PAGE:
The concept of User Voice

As many I guess, I discovered the concept of User Voice through the Visual Studio User Voice page. We just setup a User Voice page for NDepend this morning. It was surprisingly straightforward, the team did a great job at providing a clean UI to get started!

Certainly like every ISV, we have a sense of what users are missing and since the beginning almost a decade ago, we really did our best to implement features users were suggesting. As Jason Cohen summarized recently: If you don’t listen to what customers are telling you to do, you’ll build a product no one wants to use. This sounds obvious, but periodically, being reminded about obvious things is welcome.

With the concept of User Voice my guess is that we won’t see new ideas of features we’ve never thought or heard about. No, my hope is to be able to finely quantify, to measure the need for each missing features. I am really wondering if we will see a set features emerging? This would mean, to some extend, that we failed at listening to users feedback But this would mean also that by offering a User Voice page we improved our listening skills.

Exciting time :)

Posted in NDepend, Users Voice | 1 Comment

Measuring Development Trends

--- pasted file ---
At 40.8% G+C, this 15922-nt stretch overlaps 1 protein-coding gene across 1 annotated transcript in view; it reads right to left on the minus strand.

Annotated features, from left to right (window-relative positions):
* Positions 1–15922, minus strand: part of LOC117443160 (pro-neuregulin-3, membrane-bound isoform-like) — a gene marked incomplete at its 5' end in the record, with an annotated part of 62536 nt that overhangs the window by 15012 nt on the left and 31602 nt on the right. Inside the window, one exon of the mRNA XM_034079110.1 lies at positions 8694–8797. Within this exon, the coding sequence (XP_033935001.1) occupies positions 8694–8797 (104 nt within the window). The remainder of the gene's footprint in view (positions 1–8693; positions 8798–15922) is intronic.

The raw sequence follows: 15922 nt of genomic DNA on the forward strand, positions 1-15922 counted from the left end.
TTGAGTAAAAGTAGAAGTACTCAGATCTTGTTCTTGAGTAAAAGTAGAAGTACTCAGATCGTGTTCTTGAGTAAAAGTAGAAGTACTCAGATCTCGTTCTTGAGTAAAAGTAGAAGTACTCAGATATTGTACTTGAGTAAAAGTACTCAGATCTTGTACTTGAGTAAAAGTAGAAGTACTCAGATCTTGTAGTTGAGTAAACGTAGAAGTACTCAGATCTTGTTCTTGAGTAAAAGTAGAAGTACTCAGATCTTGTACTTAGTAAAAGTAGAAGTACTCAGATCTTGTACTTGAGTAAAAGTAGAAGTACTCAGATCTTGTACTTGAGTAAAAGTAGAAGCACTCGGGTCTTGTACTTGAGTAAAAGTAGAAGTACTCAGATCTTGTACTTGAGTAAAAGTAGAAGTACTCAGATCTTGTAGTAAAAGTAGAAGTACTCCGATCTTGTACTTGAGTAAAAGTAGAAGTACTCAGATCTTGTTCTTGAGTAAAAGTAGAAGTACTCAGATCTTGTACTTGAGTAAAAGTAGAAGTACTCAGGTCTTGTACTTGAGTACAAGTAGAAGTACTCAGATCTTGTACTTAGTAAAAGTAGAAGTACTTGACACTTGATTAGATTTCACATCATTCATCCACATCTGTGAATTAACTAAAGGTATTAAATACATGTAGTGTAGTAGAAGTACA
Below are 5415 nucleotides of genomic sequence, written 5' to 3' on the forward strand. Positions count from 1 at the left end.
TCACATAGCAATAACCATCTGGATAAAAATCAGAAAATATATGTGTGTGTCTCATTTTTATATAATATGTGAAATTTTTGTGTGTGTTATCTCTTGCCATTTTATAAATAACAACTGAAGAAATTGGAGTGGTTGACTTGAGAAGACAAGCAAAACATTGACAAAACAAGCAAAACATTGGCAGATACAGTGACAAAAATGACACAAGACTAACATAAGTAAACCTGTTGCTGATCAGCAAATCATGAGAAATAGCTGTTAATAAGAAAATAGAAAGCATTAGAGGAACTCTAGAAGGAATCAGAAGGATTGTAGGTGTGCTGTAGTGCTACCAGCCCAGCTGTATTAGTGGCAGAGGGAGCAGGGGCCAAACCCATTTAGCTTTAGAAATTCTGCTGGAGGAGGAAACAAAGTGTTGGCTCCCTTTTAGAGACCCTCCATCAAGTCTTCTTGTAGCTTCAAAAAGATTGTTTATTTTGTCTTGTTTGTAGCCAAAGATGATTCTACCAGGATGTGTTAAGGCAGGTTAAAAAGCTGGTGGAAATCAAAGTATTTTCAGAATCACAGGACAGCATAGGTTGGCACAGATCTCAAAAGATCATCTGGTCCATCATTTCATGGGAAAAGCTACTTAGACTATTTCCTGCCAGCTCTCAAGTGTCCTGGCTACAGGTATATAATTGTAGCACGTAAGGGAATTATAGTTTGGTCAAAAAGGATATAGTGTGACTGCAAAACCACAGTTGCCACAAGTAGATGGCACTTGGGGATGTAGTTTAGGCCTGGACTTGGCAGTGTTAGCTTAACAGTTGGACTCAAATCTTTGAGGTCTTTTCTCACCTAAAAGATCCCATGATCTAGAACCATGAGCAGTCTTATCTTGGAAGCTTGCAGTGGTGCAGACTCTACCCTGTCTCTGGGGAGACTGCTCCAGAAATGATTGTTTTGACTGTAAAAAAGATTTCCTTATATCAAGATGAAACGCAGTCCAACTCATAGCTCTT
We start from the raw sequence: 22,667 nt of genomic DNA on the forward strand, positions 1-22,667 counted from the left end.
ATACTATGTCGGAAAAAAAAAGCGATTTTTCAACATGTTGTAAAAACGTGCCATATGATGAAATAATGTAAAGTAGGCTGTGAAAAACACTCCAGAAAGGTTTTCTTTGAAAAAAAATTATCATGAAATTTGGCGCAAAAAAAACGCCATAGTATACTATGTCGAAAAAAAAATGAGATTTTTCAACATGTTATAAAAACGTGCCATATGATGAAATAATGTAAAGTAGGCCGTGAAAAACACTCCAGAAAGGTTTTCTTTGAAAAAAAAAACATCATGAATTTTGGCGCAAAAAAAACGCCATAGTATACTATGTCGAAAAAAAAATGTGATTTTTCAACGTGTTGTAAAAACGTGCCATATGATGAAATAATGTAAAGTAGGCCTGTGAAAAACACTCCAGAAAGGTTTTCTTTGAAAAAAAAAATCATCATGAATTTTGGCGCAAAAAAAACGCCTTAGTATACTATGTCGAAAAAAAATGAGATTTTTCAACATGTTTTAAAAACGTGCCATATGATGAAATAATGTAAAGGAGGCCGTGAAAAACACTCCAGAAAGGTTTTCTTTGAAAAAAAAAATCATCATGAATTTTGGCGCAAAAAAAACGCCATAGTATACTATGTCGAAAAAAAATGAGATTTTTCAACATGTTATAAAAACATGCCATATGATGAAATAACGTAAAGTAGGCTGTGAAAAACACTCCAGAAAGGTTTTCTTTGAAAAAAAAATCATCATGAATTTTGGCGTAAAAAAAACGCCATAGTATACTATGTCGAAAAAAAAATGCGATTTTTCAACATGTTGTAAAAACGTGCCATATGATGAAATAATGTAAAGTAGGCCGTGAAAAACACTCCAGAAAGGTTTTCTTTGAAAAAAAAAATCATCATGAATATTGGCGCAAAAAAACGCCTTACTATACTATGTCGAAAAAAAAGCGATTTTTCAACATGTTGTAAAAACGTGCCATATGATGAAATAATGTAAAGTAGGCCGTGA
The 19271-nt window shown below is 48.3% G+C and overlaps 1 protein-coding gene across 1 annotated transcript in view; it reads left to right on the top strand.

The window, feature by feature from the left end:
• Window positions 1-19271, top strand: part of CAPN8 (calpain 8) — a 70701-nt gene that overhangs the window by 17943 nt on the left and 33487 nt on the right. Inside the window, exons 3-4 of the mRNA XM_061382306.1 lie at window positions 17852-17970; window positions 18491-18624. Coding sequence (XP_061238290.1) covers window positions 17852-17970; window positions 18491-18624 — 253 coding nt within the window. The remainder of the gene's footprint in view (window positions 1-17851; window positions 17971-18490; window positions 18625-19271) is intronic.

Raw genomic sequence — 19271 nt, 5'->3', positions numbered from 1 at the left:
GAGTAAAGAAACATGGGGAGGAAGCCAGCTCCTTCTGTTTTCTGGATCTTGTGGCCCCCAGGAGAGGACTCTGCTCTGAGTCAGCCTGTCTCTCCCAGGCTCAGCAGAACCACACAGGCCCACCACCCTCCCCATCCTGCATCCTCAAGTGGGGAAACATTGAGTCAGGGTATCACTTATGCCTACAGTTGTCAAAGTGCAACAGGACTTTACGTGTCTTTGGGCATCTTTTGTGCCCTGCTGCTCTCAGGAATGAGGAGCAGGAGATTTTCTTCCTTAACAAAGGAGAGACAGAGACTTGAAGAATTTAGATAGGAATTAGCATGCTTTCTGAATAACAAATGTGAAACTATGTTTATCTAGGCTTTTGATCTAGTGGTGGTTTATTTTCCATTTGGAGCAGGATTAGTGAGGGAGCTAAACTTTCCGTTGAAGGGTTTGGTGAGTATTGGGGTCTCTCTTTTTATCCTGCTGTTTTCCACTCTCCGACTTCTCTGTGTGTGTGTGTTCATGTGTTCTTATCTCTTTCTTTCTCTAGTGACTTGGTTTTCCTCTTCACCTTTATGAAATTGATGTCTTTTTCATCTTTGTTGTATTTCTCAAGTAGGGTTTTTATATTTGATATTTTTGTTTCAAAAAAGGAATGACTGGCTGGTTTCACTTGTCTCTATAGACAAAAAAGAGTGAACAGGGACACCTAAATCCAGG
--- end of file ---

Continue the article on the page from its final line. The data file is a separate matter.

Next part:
NDepend version 5 has just turned RTM today! Big milestone! Last week I talked of the UI relifting we did, but v5 comes also with several flagship features. One of those new feature is about measuring and visualizing development trends. Basically NDepend can log a variety of application-wide code metrics at analysis time. Then the tool can plot historic metrics values on charts and trends suddenly appears:

NDepend Trend

Trend charts are shown both in the new dashboard panel (nested in VS) and in reports built at analysis time. Time is measured both in terms of months and years, and in terms of versions.

We were pretty impatient and curious to apply this trending feature on the NDepend code base itself! But the feature has been developed just a few months ago and the trend chart above shows trends for like the past 7 years. To fetch the past values, we did a short program based on NDepend.API that:

  • Check out past versions of our code base
  • Compile it
  • Pass unit tests and gather code coverage
  • Analyze the result with NDepend analysis
  • Log trend metrics (thanks to types in the namespace NDepend.Trend )

Several remarks can be inferred from this trend chart:

  • The Lines of Code progression is pretty linear in the long term. This suggests that in the long run, Lines of Code is a reliable way to measure progression and estimates future schedules.
  • This suggests also that our development shop doesn’t suffer from the diseconomy of scale syndroma described well by Steve McConnell  in its legendary book: Software Estimation: Demystifying the Black Art : “People naturally assume that a system that is 10 times as large as another system will require something like 10 times as much effort to build. But the effort for a 1,000,000 LOC system is more than 10 times as large as the effort for a 100,000 LOC system”.